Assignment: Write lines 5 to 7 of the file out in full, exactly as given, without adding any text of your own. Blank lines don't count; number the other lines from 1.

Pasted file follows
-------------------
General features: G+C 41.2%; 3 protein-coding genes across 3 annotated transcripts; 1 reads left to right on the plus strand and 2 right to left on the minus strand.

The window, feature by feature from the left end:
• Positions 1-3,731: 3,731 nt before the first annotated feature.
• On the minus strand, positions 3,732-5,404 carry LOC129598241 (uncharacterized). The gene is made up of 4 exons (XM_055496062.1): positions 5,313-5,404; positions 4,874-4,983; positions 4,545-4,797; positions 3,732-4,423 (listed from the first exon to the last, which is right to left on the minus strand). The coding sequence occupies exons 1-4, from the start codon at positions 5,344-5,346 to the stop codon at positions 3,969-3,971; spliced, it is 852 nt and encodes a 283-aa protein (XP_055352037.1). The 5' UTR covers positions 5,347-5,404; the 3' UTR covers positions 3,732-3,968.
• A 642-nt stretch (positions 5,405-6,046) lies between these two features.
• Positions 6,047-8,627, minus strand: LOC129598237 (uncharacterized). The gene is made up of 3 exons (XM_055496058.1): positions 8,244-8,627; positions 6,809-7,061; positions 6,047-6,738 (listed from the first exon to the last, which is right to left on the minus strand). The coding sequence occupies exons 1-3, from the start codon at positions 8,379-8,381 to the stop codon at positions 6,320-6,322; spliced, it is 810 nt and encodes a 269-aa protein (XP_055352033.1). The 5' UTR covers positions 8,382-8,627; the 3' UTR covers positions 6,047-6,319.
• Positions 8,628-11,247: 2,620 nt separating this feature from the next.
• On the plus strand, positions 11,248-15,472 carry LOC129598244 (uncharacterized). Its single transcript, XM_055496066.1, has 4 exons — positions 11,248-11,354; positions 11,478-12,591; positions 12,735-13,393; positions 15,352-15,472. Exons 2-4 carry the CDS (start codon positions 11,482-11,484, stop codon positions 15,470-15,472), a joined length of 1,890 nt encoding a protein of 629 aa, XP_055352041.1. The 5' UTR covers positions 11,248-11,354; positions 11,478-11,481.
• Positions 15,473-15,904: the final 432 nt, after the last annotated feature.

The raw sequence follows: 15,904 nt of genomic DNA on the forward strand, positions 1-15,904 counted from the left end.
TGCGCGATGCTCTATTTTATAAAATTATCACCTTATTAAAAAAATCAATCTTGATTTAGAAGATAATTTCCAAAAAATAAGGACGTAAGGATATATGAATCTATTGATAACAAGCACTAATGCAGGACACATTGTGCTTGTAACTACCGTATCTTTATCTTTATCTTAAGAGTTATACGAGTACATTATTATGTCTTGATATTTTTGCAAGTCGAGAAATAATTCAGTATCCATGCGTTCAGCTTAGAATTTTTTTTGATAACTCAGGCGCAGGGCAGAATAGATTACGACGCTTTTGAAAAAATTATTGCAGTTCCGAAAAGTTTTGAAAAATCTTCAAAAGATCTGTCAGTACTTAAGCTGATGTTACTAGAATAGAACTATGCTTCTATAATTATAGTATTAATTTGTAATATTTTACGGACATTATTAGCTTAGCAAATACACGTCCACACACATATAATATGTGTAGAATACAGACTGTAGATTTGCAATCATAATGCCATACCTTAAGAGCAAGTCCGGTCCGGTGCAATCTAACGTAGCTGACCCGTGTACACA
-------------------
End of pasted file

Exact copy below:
• A 642-nt stretch (positions 5,405-6,046) lies between these two features.
• Positions 6,047-8,627, minus strand: LOC129598237 (uncharacterized). The gene is made up of 3 exons (XM_055496058.1): positions 8,244-8,627; positions 6,809-7,061; positions 6,047-6,738 (listed from the first exon to the last, which is right to left on the minus strand). The coding sequence occupies exons 1-3, from the start codon at positions 8,379-8,381 to the stop codon at positions 6,320-6,322; spliced, it is 810 nt and encodes a 269-aa protein (XP_055352033.1). The 5' UTR covers positions 8,382-8,627; the 3' UTR covers positions 6,047-6,319.
• Positions 8,628-11,247: 2,620 nt separating this feature from the next.